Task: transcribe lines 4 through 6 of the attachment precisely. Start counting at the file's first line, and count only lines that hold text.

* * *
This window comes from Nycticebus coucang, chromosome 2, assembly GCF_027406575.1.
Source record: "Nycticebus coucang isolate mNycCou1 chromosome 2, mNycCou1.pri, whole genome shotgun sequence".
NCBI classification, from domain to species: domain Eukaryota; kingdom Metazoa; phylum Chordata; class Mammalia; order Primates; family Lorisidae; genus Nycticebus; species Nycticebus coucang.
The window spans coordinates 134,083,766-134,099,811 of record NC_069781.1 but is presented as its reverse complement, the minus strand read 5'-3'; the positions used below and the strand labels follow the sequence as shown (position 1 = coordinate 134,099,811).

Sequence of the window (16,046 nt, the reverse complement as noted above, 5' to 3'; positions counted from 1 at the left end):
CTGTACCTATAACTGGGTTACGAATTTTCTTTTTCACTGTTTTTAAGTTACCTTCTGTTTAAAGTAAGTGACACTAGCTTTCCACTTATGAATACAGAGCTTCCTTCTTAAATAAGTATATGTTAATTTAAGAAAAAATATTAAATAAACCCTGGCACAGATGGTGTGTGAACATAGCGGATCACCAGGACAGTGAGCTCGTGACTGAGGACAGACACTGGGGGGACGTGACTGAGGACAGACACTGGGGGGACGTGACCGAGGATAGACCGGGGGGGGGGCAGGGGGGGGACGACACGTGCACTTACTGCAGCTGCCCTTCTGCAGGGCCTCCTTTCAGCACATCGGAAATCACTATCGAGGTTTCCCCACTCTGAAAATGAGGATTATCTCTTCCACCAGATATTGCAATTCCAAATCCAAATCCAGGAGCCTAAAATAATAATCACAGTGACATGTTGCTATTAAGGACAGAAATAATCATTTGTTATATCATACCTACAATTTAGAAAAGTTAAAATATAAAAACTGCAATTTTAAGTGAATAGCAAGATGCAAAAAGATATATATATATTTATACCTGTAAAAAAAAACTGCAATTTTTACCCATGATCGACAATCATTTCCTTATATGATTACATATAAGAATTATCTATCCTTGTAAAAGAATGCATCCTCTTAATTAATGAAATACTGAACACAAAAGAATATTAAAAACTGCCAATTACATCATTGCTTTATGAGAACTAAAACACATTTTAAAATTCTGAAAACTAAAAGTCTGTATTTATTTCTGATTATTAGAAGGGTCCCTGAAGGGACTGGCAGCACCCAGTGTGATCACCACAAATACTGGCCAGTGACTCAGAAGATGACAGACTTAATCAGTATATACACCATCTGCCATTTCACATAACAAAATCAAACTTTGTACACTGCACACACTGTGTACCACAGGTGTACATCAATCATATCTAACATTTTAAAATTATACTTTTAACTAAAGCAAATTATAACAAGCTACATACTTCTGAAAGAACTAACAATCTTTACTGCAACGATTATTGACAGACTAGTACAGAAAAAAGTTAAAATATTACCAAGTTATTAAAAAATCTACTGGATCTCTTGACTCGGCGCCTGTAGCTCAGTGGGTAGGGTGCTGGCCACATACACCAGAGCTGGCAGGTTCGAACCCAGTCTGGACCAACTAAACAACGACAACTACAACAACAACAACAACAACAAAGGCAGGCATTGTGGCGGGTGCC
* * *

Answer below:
The window spans coordinates 134,083,766-134,099,811 of record NC_069781.1 but is presented as its reverse complement, the minus strand read 5'-3'; the positions used below and the strand labels follow the sequence as shown (position 1 = coordinate 134,099,811).

Sequence of the window (16,046 nt, the reverse complement as noted above, 5' to 3'; positions counted from 1 at the left end):
CTGTACCTATAACTGGGTTACGAATTTTCTTTTTCACTGTTTTTAAGTTACCTTCTGTTTAAAGTAAGTGACACTAGCTTTCCACTTATGAATACAGAGCTTCCTTCTTAAATAAGTATATGTTAATTTAAGAAAAAATATTAAATAAACCCTGGCACAGATGGTGTGTGAACATAGCGGATCACCAGGACAGTGAGCTCGTGACTGAGGACAGACACTGGGGGGACGTGACTGAGGACAGACACTGGGGGGACGTGACCGAGGATAGACCGGGGGGGGGGCAGGGGGGGGACGACACGTGCACTTACTGCAGCTGCCCTTCTGCAGGGCCTCCTTTCAGCACATCGGAAATCACTATCGAGGTTTCCCCACTCTGAAAATGAGGATTATCTCTTCCACCAGATATTGCAATTCCAAATCCAAATCCAGGAGCCTAAAATAATAATCACAGTGACATGTTGCTATTAAGGACAGAAATAATCATTTGTTATATCATACCTACAATTTAGAAAAGTTAAAATATAAAAACTGCAATTTTAAGTGAATAGCAAGATGCAAAAAGATATATATATATTTATACCTGTAAAAAAAAACTGCAATTTTTACCCATGATCGACAATCATTTCCTTATATGATTACATATAAGAATTATCTATCCTTGTAAAAGAATGCATCCTCTTAATTAATGAAATACTGAACACAAAAGAATATTAAAAACTGCCAATTACATCATTGCTTTATGAGAACTAAAACACATTTTAAAATTCTGAAAACTAAAAGTCTGTATTTATTTCTGATTATTAGAAGGGTCCCTGAAGGGACTGGCAGCACCCAGTGTGATCACCACAAATACTGGCCAGTGACTCAGAAGATGACAGACTTAATCAGTATATACACCATCTGCCATTTCACATAACAAAATCAAACTTTGTACACTGCACACACTGTGTACCACAGGTGTACATCAATCATATCTAACATTTTAAAATTATACTTTTAACTAAAGCAAATTATAACAAGCTACATACTTCTGAAAGAACTAACAATCTTTACTGCAACGATTATTGACAGACTAGTACAGAAAAAAGTTAAAATATTACCAAGTTATTAAAAAATCTACTGGATCTCTTGACTCGGCGCCTGTAGCTCAGTGGGTAGGGTGCTGGCCACATACACCAGAGCTGGCAGGTTCGAACCCAGTCTGGACCAACTAAACAACGACAACTACAACAACAACAACAACAACAAAGGCAGGCATTGTGGCGGGTGCC